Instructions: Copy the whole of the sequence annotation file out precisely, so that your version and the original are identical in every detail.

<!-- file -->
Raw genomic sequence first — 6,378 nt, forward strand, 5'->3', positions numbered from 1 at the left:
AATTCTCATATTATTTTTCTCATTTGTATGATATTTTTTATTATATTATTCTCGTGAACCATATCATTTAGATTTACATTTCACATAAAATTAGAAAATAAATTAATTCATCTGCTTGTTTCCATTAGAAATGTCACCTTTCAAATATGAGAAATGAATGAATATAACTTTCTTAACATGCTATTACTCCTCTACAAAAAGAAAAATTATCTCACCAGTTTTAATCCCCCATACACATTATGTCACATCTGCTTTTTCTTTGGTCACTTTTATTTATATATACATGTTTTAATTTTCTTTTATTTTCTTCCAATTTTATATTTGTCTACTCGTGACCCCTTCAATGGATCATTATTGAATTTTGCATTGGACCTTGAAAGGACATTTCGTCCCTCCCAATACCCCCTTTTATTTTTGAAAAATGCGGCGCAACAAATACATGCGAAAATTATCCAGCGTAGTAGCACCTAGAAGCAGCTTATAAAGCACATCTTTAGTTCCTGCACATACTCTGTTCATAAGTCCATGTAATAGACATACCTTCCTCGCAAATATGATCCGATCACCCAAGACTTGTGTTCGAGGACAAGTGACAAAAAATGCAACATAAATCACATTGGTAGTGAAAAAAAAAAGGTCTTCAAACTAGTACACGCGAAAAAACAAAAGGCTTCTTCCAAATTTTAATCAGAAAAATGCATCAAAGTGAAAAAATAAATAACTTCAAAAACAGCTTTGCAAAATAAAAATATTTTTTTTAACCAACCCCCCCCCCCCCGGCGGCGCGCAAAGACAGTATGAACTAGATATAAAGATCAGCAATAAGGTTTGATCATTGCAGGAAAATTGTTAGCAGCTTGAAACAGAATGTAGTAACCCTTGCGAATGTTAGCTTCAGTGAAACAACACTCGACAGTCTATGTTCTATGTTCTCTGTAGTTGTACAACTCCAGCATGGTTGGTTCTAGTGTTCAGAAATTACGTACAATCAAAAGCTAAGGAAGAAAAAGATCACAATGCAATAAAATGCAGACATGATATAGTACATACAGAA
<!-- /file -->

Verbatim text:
Raw genomic sequence first — 6,378 nt, forward strand, 5'->3', positions numbered from 1 at the left:
AATTCTCATATTATTTTTCTCATTTGTATGATATTTTTTATTATATTATTCTCGTGAACCATATCATTTAGATTTACATTTCACATAAAATTAGAAAATAAATTAATTCATCTGCTTGTTTCCATTAGAAATGTCACCTTTCAAATATGAGAAATGAATGAATATAACTTTCTTAACATGCTATTACTCCTCTACAAAAAGAAAAATTATCTCACCAGTTTTAATCCCCCATACACATTATGTCACATCTGCTTTTTCTTTGGTCACTTTTATTTATATATACATGTTTTAATTTTCTTTTATTTTCTTCCAATTTTATATTTGTCTACTCGTGACCCCTTCAATGGATCATTATTGAATTTTGCATTGGACCTTGAAAGGACATTTCGTCCCTCCCAATACCCCCTTTTATTTTTGAAAAATGCGGCGCAACAAATACATGCGAAAATTATCCAGCGTAGTAGCACCTAGAAGCAGCTTATAAAGCACATCTTTAGTTCCTGCACATACTCTGTTCATAAGTCCATGTAATAGACATACCTTCCTCGCAAATATGATCCGATCACCCAAGACTTGTGTTCGAGGACAAGTGACAAAAAATGCAACATAAATCACATTGGTAGTGAAAAAAAAAAGGTCTTCAAACTAGTACACGCGAAAAAACAAAAGGCTTCTTCCAAATTTTAATCAGAAAAATGCATCAAAGTGAAAAAATAAATAACTTCAAAAACAGCTTTGCAAAATAAAAATATTTTTTTTAACCAACCCCCCCCCCCCCGGCGGCGCGCAAAGACAGTATGAACTAGATATAAAGATCAGCAATAAGGTTTGATCATTGCAGGAAAATTGTTAGCAGCTTGAAACAGAATGTAGTAACCCTTGCGAATGTTAGCTTCAGTGAAACAACACTCGACAGTCTATGTTCTATGTTCTCTGTAGTTGTACAACTCCAGCATGGTTGGTTCTAGTGTTCAGAAATTACGTACAATCAAAAGCTAAGGAAGAAAAAGATCACAATGCAATAAAATGCAGACATGATATAGTACATACAGAA